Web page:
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Sthira and Sukha

August 2, 2011

In my last blog I wrote about Dual Actions, and how they help us to safely find the appropriate opening of the moment. The most important dual actions of them all are sthira and sukha, translated simply as effort and ease.

These two Sanskrit words come from the Yoga Sutras of Patanjali:  sthira-sukham-asanam (2:46) Practicing yoga with strength and in a relaxed manner gives rise to harmony with the physical body (asana).sthira = strong; steady; stable; motionless; firm; lastingsukham = comfortable; ease filled; happy; delight; relaxed asanam = asana; posture; seated position; physical practice.

Mr. Iyengar translates this sutra as “Asana is perfect firmness of body, steadiness of intelligence and benevolence of spirit”. He continues, “whatever asana is performed, it should be done with a feeling of firmness, steadiness and endurance in the body; goodwill in the intelligence of the head, and awareness and delight in the intelligence of the heart. This is how each asana should be understood, practiced and experienced. Performance of the asana should be nourishing and illuminative”. – Light on the Yoga Sutras of Patanjali.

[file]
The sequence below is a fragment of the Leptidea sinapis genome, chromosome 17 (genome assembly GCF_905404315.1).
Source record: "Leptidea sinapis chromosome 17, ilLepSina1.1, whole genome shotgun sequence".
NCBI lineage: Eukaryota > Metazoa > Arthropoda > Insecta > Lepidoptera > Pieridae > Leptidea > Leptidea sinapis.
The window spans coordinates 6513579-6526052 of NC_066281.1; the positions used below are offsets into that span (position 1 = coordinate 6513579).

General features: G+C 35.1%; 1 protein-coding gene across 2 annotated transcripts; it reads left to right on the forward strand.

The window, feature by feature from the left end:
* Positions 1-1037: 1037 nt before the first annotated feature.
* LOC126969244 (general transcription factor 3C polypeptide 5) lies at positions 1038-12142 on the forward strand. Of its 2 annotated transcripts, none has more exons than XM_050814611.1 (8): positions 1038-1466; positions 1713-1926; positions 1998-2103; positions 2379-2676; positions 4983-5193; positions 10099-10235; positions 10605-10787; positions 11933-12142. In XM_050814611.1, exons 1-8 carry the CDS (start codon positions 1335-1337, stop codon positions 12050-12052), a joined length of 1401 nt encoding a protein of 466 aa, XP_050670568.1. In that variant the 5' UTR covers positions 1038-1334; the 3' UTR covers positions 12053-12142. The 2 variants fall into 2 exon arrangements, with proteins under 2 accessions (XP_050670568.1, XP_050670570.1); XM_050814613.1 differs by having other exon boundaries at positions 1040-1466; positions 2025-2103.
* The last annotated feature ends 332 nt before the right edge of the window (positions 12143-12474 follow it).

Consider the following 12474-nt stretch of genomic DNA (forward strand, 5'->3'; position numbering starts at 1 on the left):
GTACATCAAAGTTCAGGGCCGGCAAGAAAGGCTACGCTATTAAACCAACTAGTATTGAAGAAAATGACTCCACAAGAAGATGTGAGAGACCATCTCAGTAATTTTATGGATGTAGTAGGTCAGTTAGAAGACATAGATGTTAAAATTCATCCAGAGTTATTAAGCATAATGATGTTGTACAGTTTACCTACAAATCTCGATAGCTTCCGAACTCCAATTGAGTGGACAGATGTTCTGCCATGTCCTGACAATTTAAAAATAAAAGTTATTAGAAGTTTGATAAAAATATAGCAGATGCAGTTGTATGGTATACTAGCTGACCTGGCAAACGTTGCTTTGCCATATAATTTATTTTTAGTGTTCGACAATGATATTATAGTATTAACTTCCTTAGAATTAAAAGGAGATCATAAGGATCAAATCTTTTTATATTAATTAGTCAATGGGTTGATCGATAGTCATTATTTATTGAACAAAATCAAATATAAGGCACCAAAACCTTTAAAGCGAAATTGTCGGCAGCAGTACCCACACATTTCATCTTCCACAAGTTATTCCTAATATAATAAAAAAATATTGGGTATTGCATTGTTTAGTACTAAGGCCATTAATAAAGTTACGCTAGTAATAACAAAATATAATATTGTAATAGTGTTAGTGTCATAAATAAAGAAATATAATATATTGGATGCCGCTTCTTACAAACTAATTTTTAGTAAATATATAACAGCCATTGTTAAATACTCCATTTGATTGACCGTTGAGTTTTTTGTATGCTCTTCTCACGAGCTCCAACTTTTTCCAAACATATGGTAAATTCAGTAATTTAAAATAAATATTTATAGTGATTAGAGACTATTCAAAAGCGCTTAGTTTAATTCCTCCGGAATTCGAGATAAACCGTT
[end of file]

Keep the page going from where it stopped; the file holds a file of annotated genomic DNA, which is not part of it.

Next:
Simply put, without a strong and stable base, our posture collapses and can cause injury, while without enough relaxation in the muscles and delight in the heart and mind, our posture is rigid physically, and close-minded mentally and emotionally. Without a balance of these two elements, we will not be nourished or enlightened. While you’re in your next yoga class, think of these two qualities, and see if you can bring equilibrium to them both.

By the way, there are only two sutras out of the whole 196 that speak directly about yoga postures, and this one is the first of those two. Doesn’t that spark your interest to find out what the rest of the Yoga Sutras are all about?

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